Gluten-free Pasta Takes Flight

gluten-free pasta

Mark Ladner, an executive chef at Mario Batali’s acclaimed Italian restaurant in Manhattan, Del Posto, has developed a gluten-free version of every pasta dish on the menu there — even the popular 100-Layer Lasagna.

Now he’s bringing his creations to other parts of the country, launching a quick-serve gluten-free pasta concept called Pasta Flyer. He’ll begin with “pop-up” tastings along the East Coast this fall. He plans to open brick-and-mortar restaurants next year.

Think of Ladner’s brainchild as the Chipotle of Italian cuisine. In fact, the idea comes from the fast-casual ramen noodle shops that are prevalent throughout Japan. Relying on his expertise at Del Posto, Ladner has developed five varieties of gluten-free pasta (made with Cup 4 Cup flour) that can be paired with different sauces, proteins and sides and served in less than three minutes.

Diners in Boston, Providence, New York City, Philadelphia and Washington, D.C., will get to try the pasta bowls as part of Pasta Flyer’s pop-up truck tour, which begins in late September.


“I’ve always been interested in the idea of inexpensive quick service,” says Ladner, whose resume includes two James Beard Foundation Award nominations for best chef in New York City. Pasta Flyer “started out as a hobby that got out of control,” he adds with a laugh. The idea for making the menu entirely gluten free came about after Ladner recognized that having a mix of gluten-free and traditional ingredients would reduce the efficiency that is a hallmark of the concept.

Pasta Flyer received support from 450 contributors as part of a successful Kickstarter fundraising campaign, which brought in nearly $90,000. Kickstarter is a website that connects creative projects with people willing to back them through contributions, so-called crowd-sourced funding. Contributors who want to see a project become a reality pledge amounts that can start as low as $1, and project creators often offer rewards as a way to thank contributors at various levels.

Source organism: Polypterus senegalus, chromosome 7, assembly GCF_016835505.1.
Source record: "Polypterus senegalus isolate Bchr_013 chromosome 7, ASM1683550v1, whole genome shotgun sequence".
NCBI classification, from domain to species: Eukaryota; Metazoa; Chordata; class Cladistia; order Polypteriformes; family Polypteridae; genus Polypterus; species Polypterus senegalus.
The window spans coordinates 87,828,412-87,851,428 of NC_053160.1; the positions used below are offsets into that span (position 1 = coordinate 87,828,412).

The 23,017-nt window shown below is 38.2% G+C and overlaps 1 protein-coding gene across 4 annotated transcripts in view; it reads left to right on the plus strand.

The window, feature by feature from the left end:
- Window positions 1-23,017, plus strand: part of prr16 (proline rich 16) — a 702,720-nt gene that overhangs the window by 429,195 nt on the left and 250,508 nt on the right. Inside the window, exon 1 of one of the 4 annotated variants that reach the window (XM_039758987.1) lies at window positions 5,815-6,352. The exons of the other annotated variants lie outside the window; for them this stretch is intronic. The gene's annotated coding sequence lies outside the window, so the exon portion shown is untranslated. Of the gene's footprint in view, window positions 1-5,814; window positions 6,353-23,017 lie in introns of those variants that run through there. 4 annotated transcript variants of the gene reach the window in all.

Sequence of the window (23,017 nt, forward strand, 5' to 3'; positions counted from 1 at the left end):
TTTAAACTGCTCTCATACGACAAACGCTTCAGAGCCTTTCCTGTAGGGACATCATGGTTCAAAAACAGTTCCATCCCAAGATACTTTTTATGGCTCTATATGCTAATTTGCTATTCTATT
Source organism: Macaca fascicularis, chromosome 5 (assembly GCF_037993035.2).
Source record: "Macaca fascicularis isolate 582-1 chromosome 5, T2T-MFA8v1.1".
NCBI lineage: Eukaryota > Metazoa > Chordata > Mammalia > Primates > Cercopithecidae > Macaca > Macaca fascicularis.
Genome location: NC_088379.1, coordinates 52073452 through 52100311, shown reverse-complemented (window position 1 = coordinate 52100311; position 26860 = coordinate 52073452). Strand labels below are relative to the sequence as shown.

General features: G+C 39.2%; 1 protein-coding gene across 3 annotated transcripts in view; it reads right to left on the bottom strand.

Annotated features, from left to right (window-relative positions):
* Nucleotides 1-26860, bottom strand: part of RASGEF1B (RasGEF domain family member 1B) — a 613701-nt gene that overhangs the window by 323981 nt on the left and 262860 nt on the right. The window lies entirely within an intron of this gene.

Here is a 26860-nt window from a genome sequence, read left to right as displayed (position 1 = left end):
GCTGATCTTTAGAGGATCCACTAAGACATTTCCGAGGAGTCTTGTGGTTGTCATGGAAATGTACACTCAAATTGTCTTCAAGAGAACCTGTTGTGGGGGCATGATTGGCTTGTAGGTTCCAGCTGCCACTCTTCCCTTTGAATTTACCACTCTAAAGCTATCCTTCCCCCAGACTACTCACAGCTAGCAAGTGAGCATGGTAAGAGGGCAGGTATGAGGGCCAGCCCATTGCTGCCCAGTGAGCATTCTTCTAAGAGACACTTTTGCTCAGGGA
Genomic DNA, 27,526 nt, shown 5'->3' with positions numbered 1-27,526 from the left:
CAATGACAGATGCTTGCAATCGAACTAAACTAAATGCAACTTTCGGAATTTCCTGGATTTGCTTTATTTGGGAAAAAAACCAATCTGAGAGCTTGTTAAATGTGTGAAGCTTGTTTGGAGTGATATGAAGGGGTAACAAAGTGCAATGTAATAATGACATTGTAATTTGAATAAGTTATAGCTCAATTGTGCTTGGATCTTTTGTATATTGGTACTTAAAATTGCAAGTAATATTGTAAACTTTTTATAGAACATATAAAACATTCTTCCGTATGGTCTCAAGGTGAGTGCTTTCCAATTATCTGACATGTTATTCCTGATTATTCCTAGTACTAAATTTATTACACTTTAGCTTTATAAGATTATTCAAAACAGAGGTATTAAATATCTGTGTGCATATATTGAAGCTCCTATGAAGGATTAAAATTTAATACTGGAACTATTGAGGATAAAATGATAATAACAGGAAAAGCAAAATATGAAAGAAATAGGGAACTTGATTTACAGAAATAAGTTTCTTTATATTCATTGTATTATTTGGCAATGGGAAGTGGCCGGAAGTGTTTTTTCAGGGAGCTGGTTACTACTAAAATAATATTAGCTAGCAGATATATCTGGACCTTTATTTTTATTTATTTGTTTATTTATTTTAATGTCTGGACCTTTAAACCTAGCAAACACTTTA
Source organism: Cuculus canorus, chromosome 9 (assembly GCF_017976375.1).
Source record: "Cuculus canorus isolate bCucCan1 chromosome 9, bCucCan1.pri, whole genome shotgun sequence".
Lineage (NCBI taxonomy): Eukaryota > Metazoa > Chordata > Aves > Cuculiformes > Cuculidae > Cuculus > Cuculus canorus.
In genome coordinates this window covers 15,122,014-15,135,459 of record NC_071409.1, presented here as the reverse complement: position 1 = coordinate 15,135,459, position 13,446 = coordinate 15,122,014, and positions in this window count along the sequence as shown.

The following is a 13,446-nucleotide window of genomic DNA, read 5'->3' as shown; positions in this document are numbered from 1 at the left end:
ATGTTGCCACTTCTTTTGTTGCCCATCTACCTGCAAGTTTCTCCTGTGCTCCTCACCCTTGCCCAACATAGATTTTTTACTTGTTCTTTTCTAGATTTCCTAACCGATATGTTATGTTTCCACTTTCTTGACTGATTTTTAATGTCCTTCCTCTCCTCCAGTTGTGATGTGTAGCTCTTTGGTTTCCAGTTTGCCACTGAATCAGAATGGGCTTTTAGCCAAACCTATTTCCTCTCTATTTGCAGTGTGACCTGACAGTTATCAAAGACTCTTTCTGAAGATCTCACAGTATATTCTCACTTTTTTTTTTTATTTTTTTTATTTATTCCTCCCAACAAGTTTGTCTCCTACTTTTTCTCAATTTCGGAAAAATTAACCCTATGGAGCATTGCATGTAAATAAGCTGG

The money contributed for Pasta Flyer will go toward continued research and development, equipment, employee salaries and other business expenses. Rewards for backers ranged from microwaveable gluten-free pasta meals to collaborative dinners with the chef in the tour cities.


Ladner says proceeding with public funding, rather than early venture capital investment, has allowed Pasta Flyer to develop community support and compile demographics that will help to determine other pop-up locations and the planned expansion into restaurant sites in 2015.

In the short term, Ladner is focused on reaching areas with large college communities, whose student and professional populations are target groups for affordable and healthful food.

While the pastas and sauces will be made at a central gluten-free facility, Ladner plans to purchase vegetables, herbs and other ingredients from businesses near each Pasta Flyer pop-up location. In addition to a customized pasta bowl, each bento box-style lunch will also include a salad, snack and drink at a cost of between $10 and $15.

Michael Savett is the author of the blog, Gluten Free Philly. He is also a regular contributor to Gluten-Free Living.



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